NEW YORK — Engagement strategies that welcome all research participants and enable the sharing of nuanced views could help medical institutions become viewed as more trustworthy, particularly among African Americans, a new study has found.
African Americans are underrepresented in genomics research, which in part stems from mistrust due to historical and continuing injustices in medical research and clinical care. To better understand how to best engage African-American research participants, researchers from the US National Human Genome Research Institute conducted focus groups of about four dozen African-American individuals who already had joined a genomics study to capture why they joined the study, how they wanted to be involved in the project, and their thoughts on which sequencing results from the study to return to participants.
As the researchers reported on Wednesday in the American Journal of Human Genetics, though some participants did harbor feelings of mistrust, most wanted to participate in research to contribute their views and represent their communities and further valued engagement approaches like focus groups that enable nuanced discussion of issues like return of results.
"Improving the engagement and recruitment of individuals from underrepresented groups to genomics research is critical," researchers led by NHGRI's Leslie Biesecker wrote in their paper. "Although there are historical and societal barriers that researchers cannot change, our findings highlight opportunities to implement policies that can improve on the trustworthiness of their institutions in the future."
The researchers invited 179 participants from the ClinSeq project to take part in one of six focus groups. All the contacted participants self-identified as African, African American, or Afro Caribbean. In all, 82 percent (49 participants) of those scheduled to attend the approximately 90-minute meetings did so. This high participation rate is consistent with previous findings that African-American individuals are willing to engage in research, the researchers noted.
In their discussion of motivations for joining ClinSeq, participants acknowledged there is mistrust of the medical field that could be a barrier to recruiting others to the study. Still, most participants said they joined the study to benefit their communities and improve the representation of African Americans in research, while others hoped for personal or family health benefits or joined out of curiosity.
The participants also noted that they were interested in being active partners or collaborators in the study and to help, for instance, with recruitment or describing study results to the community. They further often said that engagement activities should be offered to all participants and expressed preferences for approaches like focus groups that allow for nuanced discussions.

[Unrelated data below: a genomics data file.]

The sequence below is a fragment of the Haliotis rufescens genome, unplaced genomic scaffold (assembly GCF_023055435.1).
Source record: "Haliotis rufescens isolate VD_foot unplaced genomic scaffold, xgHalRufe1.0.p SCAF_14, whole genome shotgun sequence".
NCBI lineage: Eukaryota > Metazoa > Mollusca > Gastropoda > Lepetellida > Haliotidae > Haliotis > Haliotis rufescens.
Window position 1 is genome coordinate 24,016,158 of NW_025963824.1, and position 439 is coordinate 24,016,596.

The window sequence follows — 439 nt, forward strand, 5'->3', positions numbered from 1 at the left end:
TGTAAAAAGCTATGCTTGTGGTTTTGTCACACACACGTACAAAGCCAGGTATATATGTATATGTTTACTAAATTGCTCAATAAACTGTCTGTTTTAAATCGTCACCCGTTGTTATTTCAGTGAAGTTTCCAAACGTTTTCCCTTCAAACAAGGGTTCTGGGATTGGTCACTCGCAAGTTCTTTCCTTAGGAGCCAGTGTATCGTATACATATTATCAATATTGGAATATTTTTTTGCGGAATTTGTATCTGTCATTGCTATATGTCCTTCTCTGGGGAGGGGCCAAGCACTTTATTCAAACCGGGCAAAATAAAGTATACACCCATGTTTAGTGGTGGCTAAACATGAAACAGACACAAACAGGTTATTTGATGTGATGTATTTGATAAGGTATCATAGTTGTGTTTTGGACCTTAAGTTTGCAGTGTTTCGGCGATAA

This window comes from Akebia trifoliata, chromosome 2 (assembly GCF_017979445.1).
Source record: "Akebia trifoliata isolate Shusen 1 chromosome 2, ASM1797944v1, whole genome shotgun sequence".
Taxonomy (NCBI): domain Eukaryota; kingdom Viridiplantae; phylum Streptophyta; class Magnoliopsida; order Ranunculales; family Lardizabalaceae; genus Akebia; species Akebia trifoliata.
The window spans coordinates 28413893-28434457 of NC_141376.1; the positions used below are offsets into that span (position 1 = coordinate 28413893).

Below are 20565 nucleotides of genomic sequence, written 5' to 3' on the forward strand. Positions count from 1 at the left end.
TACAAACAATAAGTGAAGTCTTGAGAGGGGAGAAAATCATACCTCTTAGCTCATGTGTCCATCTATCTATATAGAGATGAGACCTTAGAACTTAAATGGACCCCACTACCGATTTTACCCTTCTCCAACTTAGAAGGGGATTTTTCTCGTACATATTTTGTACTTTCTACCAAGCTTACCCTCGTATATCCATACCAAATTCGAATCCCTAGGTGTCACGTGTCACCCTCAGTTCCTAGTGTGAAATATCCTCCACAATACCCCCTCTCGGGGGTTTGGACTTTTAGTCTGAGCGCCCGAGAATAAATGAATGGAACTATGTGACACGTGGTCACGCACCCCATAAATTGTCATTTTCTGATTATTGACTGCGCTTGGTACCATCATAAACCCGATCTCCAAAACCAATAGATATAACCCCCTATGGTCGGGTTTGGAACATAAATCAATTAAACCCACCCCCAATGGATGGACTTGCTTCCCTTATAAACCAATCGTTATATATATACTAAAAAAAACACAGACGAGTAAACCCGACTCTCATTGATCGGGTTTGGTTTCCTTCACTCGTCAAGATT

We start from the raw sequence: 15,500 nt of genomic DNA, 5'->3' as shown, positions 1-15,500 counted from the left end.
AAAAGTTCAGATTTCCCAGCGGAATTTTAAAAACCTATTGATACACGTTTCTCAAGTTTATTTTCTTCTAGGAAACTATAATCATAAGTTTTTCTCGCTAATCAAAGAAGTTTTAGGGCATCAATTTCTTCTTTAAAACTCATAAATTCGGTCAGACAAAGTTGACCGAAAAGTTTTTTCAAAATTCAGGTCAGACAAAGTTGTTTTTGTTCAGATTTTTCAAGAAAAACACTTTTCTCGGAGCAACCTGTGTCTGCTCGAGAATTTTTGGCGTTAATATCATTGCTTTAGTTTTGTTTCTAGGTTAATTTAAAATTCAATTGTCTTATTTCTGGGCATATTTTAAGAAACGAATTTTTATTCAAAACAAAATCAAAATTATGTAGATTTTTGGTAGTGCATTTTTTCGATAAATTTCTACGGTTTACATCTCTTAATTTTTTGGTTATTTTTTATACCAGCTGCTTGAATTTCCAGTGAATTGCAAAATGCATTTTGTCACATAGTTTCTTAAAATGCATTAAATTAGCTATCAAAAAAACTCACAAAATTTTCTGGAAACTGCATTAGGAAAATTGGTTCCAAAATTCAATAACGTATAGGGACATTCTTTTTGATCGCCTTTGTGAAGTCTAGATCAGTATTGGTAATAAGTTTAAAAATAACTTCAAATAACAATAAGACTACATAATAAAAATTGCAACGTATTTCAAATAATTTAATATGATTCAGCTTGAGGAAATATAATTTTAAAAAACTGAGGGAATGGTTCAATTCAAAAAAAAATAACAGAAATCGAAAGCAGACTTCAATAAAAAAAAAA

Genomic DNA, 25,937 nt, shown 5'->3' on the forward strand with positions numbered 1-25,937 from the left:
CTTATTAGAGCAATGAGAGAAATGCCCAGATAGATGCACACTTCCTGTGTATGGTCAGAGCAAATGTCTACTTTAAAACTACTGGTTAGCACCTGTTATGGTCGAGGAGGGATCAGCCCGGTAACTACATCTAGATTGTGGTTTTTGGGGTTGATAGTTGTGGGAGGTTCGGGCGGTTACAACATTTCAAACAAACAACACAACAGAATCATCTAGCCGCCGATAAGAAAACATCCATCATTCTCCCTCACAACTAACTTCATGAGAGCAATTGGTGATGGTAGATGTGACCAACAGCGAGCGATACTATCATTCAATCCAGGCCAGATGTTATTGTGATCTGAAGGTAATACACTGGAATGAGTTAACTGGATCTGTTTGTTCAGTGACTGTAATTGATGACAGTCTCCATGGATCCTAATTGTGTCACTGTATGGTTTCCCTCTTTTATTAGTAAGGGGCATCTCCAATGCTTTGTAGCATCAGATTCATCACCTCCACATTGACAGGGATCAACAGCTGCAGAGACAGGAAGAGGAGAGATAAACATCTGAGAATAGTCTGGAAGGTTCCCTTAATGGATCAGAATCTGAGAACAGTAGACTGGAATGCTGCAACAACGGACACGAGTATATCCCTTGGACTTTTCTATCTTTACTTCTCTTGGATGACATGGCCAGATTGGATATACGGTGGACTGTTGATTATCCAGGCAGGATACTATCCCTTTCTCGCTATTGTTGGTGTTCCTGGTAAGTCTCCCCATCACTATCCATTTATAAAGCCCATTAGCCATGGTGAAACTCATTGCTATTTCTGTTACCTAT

Within these focus groups, the researchers also asked the participants their thoughts on which research results were the most important to return. On individual worksheets, participants largely ranked life-threatening health implications as the most important to return, followed by ones that are preventable, treatable, or affect physical or mental health.
Discussions to develop a consensus ranking often centered on providing equal importance to conditions affecting physical and mental health and downplayed the need for ancestry-related results. The researchers noted that despite the importance given in individual rankings to the prioritization of preventable conditions, only two groups discussed it.
Still the findings suggested to the researchers that focus groups are an effective means of gathering participants' preferences for return of results and that discussions allowed participants to learn from one another and compromise to generate a consensus ranking.
"Given these benefits and the strong recommendations of our participants, we advocate for the use of modalities that allow as many participants as possible to express nuanced perspectives throughout the research process as a component of engaging African-American individuals in genomics research," the researchers wrote. "These approaches can be resource intensive and challenging to implement without changes to funding priorities but may be an important component of ensuring greater diversity in and engagement with study cohorts."